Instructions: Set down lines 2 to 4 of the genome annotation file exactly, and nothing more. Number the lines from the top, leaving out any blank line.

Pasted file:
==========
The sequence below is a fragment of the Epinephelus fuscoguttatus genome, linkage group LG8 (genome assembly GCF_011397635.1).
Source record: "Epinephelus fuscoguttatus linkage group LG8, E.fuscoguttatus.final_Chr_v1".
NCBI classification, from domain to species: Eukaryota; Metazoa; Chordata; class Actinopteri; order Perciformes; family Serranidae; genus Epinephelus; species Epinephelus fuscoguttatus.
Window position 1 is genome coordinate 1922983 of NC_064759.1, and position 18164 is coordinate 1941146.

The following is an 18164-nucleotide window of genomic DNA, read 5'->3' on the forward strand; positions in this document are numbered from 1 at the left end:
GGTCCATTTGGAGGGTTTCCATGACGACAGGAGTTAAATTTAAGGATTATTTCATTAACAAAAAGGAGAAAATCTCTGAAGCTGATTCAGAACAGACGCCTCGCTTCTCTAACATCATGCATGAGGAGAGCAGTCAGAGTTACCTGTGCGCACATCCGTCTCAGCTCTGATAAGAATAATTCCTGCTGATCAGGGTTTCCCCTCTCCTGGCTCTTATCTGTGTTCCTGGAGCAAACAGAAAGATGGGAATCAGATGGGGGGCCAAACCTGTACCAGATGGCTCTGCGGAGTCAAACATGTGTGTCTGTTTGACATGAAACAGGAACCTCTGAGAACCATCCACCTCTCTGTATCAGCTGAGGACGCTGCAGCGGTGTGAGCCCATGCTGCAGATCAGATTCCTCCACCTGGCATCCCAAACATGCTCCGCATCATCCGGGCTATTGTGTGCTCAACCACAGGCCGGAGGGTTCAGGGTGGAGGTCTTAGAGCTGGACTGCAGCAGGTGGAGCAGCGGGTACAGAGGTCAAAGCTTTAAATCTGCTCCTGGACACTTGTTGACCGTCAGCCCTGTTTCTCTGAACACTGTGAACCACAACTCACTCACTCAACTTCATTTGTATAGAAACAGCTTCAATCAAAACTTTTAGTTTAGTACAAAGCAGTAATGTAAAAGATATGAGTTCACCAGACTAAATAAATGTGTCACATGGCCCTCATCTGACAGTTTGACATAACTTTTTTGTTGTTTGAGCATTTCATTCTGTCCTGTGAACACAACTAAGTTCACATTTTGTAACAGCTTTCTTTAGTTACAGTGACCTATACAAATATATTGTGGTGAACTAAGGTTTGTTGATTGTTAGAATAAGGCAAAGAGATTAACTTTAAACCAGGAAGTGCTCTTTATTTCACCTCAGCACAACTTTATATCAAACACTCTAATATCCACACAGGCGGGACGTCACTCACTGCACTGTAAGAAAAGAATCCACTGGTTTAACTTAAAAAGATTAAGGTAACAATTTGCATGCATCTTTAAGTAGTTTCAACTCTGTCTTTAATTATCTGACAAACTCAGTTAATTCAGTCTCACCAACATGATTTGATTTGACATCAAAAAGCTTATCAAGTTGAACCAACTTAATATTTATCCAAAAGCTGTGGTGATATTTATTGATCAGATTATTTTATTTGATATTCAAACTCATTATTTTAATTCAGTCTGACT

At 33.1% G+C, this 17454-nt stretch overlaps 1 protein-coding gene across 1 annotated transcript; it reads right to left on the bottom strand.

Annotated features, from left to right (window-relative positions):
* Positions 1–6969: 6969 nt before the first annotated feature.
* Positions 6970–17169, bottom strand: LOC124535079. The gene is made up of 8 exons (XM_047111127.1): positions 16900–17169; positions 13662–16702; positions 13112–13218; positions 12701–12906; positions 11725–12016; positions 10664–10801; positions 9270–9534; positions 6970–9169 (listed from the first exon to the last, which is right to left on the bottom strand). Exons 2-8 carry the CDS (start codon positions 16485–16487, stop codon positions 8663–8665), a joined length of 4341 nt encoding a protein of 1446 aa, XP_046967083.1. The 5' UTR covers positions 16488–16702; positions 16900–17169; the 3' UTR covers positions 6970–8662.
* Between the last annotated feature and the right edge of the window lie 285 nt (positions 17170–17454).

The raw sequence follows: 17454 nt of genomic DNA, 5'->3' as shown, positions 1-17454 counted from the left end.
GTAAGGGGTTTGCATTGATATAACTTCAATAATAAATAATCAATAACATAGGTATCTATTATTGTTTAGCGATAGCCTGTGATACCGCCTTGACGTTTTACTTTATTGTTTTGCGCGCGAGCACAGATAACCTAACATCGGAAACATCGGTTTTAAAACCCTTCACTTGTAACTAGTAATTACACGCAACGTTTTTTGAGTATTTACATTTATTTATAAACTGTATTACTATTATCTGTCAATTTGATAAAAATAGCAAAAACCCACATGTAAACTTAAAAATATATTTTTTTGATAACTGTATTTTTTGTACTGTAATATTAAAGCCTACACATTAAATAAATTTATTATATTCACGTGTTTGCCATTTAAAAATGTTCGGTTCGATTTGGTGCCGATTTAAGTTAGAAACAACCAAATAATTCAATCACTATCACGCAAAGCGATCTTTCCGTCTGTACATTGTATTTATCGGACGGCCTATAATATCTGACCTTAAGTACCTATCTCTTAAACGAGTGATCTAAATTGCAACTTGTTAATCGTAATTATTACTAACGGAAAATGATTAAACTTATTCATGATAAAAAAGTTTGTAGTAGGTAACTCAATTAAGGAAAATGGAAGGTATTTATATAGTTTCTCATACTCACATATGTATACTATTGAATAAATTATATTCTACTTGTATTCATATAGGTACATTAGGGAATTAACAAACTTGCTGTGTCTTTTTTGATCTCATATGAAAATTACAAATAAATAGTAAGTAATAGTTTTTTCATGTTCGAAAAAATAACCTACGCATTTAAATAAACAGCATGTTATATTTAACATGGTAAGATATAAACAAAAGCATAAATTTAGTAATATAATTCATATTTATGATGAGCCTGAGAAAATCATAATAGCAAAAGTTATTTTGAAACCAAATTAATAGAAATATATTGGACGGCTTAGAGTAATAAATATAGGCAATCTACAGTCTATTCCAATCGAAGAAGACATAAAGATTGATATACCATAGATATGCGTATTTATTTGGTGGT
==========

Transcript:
Source record: "Epinephelus fuscoguttatus linkage group LG8, E.fuscoguttatus.final_Chr_v1".
NCBI classification, from domain to species: Eukaryota; Metazoa; Chordata; class Actinopteri; order Perciformes; family Serranidae; genus Epinephelus; species Epinephelus fuscoguttatus.
Window position 1 is genome coordinate 1922983 of NC_064759.1, and position 18164 is coordinate 1941146.